BOAT

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I probably should have mentioned BOAT on here at some point in the last four months. If you follow me on Facebook or Twitter, you’ll know all about it, but for those of you who don’t, BOAT is my debut play. And it got Arts Council England funding. And it has an amazing director, cast and crew. And it’s currently being performed at Theatre N16. And it’s been doing rather well. Here’s the blurb:

BOAT grapples with the experiences of a young girl uprooted from her homeland, a girl who has found that fantasy is her only means of escape.

Form-bending theatre company PIGDOG works with live sound artist/composer Jethro Cooke to bring award-winning poet and novelist Kiran Millwood Hargrave’s debut play to life.

Press Reviews:

★★★★★
Needs to be seen by as many people as possible
– Culture Fly

★★★★★
Hauntingly beautiful… darkly magical… unique and brave
– The New Current

★★★★☆
BOAT is probably the most demanding and urgent piece of theatre you’ll see this year
– Grumpy Gay Critic

Pick of the Week:
Director Max Barton has a strong sense of the visual
– The Stage

Achingly beautiful… The language is rich and compelling… Will haunt our dreams for months to come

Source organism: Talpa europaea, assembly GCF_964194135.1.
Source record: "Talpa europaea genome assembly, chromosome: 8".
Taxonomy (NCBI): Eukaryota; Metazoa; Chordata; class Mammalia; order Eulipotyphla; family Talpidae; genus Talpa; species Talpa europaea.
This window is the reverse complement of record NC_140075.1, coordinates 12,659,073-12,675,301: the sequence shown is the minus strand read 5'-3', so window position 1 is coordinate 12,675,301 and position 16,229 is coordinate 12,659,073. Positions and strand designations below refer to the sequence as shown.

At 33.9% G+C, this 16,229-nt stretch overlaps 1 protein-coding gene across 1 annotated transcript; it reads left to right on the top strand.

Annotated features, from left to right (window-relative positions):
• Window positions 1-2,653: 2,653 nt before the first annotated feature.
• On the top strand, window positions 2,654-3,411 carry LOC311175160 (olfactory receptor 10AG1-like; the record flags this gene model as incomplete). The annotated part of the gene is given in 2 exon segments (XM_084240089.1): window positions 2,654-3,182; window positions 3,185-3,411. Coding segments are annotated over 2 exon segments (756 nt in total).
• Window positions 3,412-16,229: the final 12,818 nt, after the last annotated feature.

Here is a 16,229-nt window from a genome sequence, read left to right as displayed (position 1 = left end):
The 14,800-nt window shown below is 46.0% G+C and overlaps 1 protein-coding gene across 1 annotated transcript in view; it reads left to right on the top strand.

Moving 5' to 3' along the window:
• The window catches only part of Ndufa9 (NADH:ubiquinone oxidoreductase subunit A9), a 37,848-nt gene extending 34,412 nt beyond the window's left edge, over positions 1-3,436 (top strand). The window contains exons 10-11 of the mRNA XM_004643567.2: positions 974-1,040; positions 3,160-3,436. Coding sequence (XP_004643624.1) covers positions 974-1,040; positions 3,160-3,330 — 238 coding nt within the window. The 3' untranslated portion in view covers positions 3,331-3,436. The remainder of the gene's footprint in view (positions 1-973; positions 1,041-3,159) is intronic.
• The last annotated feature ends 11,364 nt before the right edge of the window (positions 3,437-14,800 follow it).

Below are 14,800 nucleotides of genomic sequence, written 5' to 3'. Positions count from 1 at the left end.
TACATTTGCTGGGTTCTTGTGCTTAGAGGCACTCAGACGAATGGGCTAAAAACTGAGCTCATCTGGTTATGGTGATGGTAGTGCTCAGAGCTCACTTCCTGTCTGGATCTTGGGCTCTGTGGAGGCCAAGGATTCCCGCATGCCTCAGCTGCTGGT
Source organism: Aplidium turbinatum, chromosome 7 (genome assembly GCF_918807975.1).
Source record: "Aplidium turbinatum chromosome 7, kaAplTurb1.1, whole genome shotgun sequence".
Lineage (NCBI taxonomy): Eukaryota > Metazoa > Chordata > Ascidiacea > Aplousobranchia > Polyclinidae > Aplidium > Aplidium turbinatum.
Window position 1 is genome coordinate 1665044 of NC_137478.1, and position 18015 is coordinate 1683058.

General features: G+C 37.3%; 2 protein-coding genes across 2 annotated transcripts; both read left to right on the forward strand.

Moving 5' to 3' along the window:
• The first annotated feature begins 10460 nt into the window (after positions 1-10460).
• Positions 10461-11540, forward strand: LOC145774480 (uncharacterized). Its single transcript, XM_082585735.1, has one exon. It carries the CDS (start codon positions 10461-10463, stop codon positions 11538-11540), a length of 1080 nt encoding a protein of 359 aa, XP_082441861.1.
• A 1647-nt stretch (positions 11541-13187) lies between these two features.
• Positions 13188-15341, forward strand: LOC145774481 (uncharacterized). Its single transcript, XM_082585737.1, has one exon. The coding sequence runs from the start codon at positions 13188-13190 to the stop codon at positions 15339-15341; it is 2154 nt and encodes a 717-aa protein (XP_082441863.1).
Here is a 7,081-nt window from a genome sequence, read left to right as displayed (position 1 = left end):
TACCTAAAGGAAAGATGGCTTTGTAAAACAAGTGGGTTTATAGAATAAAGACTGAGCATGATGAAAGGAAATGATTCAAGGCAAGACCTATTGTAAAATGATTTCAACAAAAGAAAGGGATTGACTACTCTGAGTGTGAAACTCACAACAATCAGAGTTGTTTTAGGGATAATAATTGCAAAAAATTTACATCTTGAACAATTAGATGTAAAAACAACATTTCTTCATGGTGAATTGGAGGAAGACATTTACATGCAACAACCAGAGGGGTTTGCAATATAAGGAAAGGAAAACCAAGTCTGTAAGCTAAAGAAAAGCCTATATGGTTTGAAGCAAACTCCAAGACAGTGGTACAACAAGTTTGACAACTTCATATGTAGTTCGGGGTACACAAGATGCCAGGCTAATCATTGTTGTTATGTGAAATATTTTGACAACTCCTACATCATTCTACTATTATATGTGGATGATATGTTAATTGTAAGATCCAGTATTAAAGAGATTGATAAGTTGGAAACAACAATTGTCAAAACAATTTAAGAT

London Pub Theatres

‘A highly creative and imaginative piece.The studio space is used brilliantly
 London Theatre1

Ethereal and surreal… Always cleverly conceived… Distinctly offbeat
– British Theatre Guild

This is a production you must see. PIGDOG have created a little piece of magic  – beautiful, horrible, dark magic
– A Hannah In The Works

Yep, you are looking at the typings of a five-star playwright *preens*.

Of course, when producing a play, the script is only a small part of a much, much bigger beast. Director Max Barton, aside from dramaturg-ing the whole thing, has created something spectacular with designer Shawn Soh. The actors are sublime. The superlatives sound excessive, but they’re not, honestly. I mean, just look at them:

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BOAT is one of the things I’m most proud of, and I’m going to miss it when it ends Thursday – though I’m sure this is not its final voyage.

Writer, Writing

Forgive me blog, for I have sinned. It has been forty-four days since my last confession blog post.

And a lot of things have happened, as things tend to do.

Firstly, I had my first editorial meeting for The Cartographer’s Daughter at Chicken House. My editors are Rachel Leyshon and Barry Cunningham. I’m head-over-heels. I already feel that mix of trust, respect, abject terror and awe that is essential in the writer-editor relationship.

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It was lovely to visit them in Somerset. The company is based in a beautiful old Georgian-style (or maybe even Georgian full stop?) house, all books and high ceilings. They made me flapjacks and I made nervous small talk, but it soon became clear that this is going to be a fun, challenging and exciting experience. We have a more in-depth, all day session coming up in November, once their other projects have come to an end and I have finished my WiP (so very nearly there!) I should be working with my US-based editor at Knopf-Random House by then, too. Hero-agent Hellie is checking in regularly to make sure I’ve not lost it, and I’m so grateful to have her on my side.